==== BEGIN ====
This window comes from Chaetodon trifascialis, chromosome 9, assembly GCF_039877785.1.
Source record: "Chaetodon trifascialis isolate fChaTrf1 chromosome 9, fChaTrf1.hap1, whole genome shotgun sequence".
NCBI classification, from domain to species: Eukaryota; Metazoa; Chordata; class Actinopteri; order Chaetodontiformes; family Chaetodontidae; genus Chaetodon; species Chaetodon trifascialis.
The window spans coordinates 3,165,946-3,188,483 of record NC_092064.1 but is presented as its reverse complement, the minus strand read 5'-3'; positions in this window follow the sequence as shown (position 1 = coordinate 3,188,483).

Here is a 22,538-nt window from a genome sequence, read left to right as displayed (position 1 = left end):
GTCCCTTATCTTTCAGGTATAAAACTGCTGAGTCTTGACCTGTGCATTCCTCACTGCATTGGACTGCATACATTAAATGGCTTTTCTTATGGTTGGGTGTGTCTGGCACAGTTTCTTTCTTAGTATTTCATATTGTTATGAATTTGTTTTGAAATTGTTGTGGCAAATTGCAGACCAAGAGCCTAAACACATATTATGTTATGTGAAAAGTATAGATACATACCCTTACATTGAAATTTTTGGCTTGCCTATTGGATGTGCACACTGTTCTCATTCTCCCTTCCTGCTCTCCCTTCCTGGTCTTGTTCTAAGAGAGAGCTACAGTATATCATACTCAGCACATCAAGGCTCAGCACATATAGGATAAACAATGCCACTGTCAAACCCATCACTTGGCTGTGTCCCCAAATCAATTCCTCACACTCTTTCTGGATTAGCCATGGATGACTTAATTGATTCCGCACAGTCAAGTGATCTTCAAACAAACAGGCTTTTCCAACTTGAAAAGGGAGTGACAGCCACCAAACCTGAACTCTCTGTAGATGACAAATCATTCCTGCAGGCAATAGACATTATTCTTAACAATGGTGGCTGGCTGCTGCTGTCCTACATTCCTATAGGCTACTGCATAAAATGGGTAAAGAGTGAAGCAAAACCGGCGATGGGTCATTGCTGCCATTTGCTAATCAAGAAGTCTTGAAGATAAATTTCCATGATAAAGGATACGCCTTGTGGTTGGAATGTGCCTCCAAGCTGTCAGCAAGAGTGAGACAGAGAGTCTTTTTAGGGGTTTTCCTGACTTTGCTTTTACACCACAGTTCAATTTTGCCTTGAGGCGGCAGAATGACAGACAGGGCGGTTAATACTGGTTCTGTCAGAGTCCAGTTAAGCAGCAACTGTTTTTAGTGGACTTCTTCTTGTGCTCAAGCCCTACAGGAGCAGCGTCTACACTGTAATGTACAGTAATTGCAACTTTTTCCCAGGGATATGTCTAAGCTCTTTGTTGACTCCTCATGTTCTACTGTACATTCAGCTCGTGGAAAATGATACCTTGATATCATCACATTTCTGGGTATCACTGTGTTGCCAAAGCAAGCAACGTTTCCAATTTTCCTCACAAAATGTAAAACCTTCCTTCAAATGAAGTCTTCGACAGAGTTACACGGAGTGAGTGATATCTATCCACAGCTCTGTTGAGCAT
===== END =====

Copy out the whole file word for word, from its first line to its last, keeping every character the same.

This window comes from Chaetodon trifascialis, chromosome 9, assembly GCF_039877785.1.
Source record: "Chaetodon trifascialis isolate fChaTrf1 chromosome 9, fChaTrf1.hap1, whole genome shotgun sequence".
NCBI classification, from domain to species: Eukaryota; Metazoa; Chordata; class Actinopteri; order Chaetodontiformes; family Chaetodontidae; genus Chaetodon; species Chaetodon trifascialis.
The window spans coordinates 3,165,946-3,188,483 of record NC_092064.1 but is presented as its reverse complement, the minus strand read 5'-3'; positions in this window follow the sequence as shown (position 1 = coordinate 3,188,483).

Here is a 22,538-nt window from a genome sequence, read left to right as displayed (position 1 = left end):
GTCCCTTATCTTTCAGGTATAAAACTGCTGAGTCTTGACCTGTGCATTCCTCACTGCATTGGACTGCATACATTAAATGGCTTTTCTTATGGTTGGGTGTGTCTGGCACAGTTTCTTTCTTAGTATTTCATATTGTTATGAATTTGTTTTGAAATTGTTGTGGCAAATTGCAGACCAAGAGCCTAAACACATATTATGTTATGTGAAAAGTATAGATACATACCCTTACATTGAAATTTTTGGCTTGCCTATTGGATGTGCACACTGTTCTCATTCTCCCTTCCTGCTCTCCCTTCCTGGTCTTGTTCTAAGAGAGAGCTACAGTATATCATACTCAGCACATCAAGGCTCAGCACATATAGGATAAACAATGCCACTGTCAAACCCATCACTTGGCTGTGTCCCCAAATCAATTCCTCACACTCTTTCTGGATTAGCCATGGATGACTTAATTGATTCCGCACAGTCAAGTGATCTTCAAACAAACAGGCTTTTCCAACTTGAAAAGGGAGTGACAGCCACCAAACCTGAACTCTCTGTAGATGACAAATCATTCCTGCAGGCAATAGACATTATTCTTAACAATGGTGGCTGGCTGCTGCTGTCCTACATTCCTATAGGCTACTGCATAAAATGGGTAAAGAGTGAAGCAAAACCGGCGATGGGTCATTGCTGCCATTTGCTAATCAAGAAGTCTTGAAGATAAATTTCCATGATAAAGGATACGCCTTGTGGTTGGAATGTGCCTCCAAGCTGTCAGCAAGAGTGAGACAGAGAGTCTTTTTAGGGGTTTTCCTGACTTTGCTTTTACACCACAGTTCAATTTTGCCTTGAGGCGGCAGAATGACAGACAGGGCGGTTAATACTGGTTCTGTCAGAGTCCAGTTAAGCAGCAACTGTTTTTAGTGGACTTCTTCTTGTGCTCAAGCCCTACAGGAGCAGCGTCTACACTGTAATGTACAGTAATTGCAACTTTTTCCCAGGGATATGTCTAAGCTCTTTGTTGACTCCTCATGTTCTACTGTACATTCAGCTCGTGGAAAATGATACCTTGATATCATCACATTTCTGGGTATCACTGTGTTGCCAAAGCAAGCAACGTTTCCAATTTTCCTCACAAAATGTAAAACCTTCCTTCAAATGAAGTCTTCGACAGAGTTACACGGAGTGAGTGATATCTATCCACAGCTCTGTTGAGCAT